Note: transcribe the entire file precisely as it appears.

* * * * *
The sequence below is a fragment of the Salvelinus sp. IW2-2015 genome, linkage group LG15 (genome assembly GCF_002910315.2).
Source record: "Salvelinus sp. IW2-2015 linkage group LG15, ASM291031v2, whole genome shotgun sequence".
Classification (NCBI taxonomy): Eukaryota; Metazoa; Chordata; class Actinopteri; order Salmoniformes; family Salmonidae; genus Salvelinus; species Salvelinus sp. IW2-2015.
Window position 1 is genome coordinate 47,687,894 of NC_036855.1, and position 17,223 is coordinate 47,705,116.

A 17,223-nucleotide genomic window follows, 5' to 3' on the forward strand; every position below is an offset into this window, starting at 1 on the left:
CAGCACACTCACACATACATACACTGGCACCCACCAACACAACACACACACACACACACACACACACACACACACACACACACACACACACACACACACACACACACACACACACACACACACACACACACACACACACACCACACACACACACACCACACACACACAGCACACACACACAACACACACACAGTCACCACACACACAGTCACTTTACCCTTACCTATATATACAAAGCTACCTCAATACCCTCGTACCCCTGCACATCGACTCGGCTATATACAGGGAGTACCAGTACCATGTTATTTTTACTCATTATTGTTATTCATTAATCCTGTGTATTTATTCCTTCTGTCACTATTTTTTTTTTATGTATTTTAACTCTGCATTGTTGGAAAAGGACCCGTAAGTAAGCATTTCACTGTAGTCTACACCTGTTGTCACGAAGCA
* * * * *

The sequence below is a fragment of the Salvelinus sp. IW2-2015 genome, linkage group LG15 (genome assembly GCF_002910315.2).
Source record: "Salvelinus sp. IW2-2015 linkage group LG15, ASM291031v2, whole genome shotgun sequence".
Classification (NCBI taxonomy): Eukaryota; Metazoa; Chordata; class Actinopteri; order Salmoniformes; family Salmonidae; genus Salvelinus; species Salvelinus sp. IW2-2015.
Window position 1 is genome coordinate 47,687,894 of NC_036855.1, and position 17,223 is coordinate 47,705,116.

A 17,223-nucleotide genomic window follows, 5' to 3' on the forward strand; every position below is an offset into this window, starting at 1 on the left:
CAGCACACTCACACATACATACACTGGCACCCACCAACACAACACACACACACACACACACACACACACACACACACACACACACACACACACACACACACACACACACACACACACACACACACACACACACACACACACCACACACACACACACCACACACACACAGCACACACACACAACACACACACAGTCACCACACACACAGTCACTTTACCCTTACCTATATATACAAAGCTACCTCAATACCCTCGTACCCCTGCACATCGACTCGGCTATATACAGGGAGTACCAGTACCATGTTATTTTTACTCATTATTGTTATTCATTAATCCTGTGTATTTATTCCTTCTGTCACTATTTTTTTTTTATGTATTTTAACTCTGCATTGTTGGAAAAGGACCCGTAAGTAAGCATTTCACTGTAGTCTACACCTGTTGTCACGAAGCA